by Dr. Enozia Vakil on  June 8, 2013 at 11:34 AM Health In Focus
Prancercise - Fitness Workout Sensation
Joanna Rohrback, the founder of 'Prancercise,' seems to have the stars in her favor right now. Her video, depicting the unique exercise, which was released last year in December, seems to have gone viral in just a week, with a total of two million views and still counting.

Prancercise's official website describes the exercise as a springy, rhythmic way of moving forward, similar to a horse's gait and ideally induced by elation. The video, which garnered many hits and drew enthusiastic responses on YouTube, has Joanna Rohrback, dressed in pink and white, and imitating the galloping and trotting moves of horses, catching everyone's attention.

And it's not just a video, Rohrback has also penned down a book, Prancercise: The Art of Physical and Spiritual Excellence, which details the exercise, and several diet plans paired along with it.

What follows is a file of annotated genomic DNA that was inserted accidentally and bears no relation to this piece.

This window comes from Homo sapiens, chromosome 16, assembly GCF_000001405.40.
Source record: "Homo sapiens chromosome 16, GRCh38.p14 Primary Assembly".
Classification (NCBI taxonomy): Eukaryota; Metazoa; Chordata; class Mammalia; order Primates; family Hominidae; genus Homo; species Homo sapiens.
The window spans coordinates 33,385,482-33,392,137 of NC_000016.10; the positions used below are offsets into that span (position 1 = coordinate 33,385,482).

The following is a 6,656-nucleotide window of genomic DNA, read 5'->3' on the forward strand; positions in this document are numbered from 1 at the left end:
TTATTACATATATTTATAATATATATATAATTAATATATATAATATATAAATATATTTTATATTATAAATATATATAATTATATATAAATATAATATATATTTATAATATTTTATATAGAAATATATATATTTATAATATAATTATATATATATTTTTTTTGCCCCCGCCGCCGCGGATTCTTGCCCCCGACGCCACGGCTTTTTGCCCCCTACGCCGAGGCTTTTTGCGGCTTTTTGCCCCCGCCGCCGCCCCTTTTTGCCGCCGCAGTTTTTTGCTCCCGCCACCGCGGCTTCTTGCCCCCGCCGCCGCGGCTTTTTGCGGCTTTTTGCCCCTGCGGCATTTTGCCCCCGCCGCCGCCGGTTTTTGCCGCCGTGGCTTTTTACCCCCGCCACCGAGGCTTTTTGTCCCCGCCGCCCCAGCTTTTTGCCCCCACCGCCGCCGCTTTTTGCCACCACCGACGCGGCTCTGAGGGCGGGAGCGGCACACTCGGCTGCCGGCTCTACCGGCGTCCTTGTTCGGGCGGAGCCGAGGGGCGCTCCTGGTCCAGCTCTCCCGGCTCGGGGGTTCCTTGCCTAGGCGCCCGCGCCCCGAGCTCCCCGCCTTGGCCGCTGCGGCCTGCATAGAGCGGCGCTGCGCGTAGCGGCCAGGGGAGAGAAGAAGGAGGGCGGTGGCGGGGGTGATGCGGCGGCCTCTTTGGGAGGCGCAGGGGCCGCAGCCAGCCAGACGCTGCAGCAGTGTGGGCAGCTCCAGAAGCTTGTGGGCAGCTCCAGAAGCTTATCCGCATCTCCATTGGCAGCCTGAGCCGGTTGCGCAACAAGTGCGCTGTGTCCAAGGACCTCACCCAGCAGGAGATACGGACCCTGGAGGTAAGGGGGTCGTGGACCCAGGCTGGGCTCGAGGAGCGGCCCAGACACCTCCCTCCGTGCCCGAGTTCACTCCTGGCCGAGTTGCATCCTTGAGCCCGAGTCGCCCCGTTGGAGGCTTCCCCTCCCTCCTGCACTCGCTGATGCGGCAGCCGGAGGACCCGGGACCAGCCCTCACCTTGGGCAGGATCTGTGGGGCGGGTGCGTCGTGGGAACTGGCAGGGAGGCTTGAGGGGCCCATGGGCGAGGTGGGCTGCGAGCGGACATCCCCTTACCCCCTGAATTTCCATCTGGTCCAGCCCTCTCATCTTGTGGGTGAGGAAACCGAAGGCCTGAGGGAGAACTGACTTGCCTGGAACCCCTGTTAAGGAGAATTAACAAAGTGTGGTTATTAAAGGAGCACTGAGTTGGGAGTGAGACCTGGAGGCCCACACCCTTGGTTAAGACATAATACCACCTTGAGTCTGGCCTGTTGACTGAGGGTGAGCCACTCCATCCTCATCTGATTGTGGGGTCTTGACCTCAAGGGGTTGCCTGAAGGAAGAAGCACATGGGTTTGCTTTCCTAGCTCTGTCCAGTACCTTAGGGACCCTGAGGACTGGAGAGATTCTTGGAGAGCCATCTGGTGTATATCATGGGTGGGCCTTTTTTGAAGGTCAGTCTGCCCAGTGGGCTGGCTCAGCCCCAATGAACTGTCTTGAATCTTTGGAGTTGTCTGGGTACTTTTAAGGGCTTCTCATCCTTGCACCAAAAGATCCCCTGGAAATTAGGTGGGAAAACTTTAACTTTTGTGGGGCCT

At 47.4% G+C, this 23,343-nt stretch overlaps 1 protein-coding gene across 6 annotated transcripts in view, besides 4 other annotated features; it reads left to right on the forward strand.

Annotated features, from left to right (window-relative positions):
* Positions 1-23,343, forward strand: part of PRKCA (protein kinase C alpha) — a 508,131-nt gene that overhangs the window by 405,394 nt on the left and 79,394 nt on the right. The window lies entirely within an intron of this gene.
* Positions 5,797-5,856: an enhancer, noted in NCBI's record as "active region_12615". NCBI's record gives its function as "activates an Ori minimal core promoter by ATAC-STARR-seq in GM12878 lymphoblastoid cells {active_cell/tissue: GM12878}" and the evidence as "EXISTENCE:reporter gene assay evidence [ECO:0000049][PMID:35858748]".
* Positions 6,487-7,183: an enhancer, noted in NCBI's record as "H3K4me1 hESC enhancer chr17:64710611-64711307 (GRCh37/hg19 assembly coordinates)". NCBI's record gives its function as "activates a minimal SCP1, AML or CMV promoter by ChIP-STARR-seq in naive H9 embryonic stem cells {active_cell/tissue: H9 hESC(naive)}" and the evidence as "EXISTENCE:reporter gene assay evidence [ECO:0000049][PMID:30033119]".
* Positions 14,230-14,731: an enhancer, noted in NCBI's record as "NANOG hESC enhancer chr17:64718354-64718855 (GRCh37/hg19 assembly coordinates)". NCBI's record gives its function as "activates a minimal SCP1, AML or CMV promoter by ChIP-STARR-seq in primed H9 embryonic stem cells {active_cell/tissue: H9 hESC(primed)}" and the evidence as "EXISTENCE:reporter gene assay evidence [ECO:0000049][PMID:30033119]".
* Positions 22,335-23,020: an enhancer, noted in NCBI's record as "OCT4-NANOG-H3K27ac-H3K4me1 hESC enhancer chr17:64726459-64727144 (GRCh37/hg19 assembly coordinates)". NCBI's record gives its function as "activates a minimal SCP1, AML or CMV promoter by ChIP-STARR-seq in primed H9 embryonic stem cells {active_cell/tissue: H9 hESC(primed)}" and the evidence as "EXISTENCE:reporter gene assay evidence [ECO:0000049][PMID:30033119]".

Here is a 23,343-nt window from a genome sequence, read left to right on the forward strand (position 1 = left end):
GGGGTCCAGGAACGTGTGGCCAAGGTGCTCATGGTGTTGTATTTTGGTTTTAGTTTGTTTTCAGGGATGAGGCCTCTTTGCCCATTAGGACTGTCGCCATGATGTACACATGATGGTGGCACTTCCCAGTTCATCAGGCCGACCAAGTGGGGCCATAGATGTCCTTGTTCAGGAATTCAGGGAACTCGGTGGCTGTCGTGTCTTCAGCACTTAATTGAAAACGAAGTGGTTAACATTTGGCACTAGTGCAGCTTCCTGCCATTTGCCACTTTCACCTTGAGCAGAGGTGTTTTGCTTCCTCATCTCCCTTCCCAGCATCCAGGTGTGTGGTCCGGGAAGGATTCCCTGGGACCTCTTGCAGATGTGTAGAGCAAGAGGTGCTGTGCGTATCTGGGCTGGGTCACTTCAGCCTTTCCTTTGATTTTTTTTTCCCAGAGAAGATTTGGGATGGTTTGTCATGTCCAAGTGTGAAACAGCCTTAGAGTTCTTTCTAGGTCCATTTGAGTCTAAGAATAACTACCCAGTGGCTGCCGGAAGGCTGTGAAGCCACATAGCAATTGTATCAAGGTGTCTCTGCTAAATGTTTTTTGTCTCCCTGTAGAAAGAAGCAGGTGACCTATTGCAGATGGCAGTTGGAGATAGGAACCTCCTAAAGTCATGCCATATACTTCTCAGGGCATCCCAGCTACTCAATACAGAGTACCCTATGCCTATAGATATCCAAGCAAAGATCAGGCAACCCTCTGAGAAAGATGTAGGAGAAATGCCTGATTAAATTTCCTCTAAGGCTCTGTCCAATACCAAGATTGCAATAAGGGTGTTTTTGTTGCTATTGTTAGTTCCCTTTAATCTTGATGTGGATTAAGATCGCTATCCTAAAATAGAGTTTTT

Developed in the late 1980s, Prancercise seems to have made a thunderous re-entry into the world of healthy living. The exercise video, which includes a 'Prancercise trot' which involves alternating arm movements, a 'Prancercise gallop' involving a springy jaunt with a wider swing of arms and a 'Prancercise box,' which involves ankle weights to be moved to the arms, used for punching the air, has the founder demonstrating the moves herself.

While the video seems to have become popular, it's the exercise in particular, that adds to the sheen. Where yoga burns around 2.92 calories per minute, Prancercise burns a whopping 4.2 calories per minute on an average.

To add to that, Prancercise seems to combine an aspect of mind-body medicine to the exercise too. According to the website, Prancercise uses imagery to imagine ourselves as a horse - a symbol of beauty, strength and endurance, shooing away all kinds of negative self images that one may have, during exercising. This combination of a spiritual activity with a light aerobic exercise may be hard to find, which is why, a lot of people actually want to give it a try. Judging by the enthusiastic comments following the YouTube video of Prancercise that took the Web by storm, people tied to their desks for long work hours are ready to jump out of their cubicles and prance around the office room to beat the monotony of work and energize their mind and body.

How well does Prancercise work for you? Well, you'll have to find that out for yourself.

Source: Medindia

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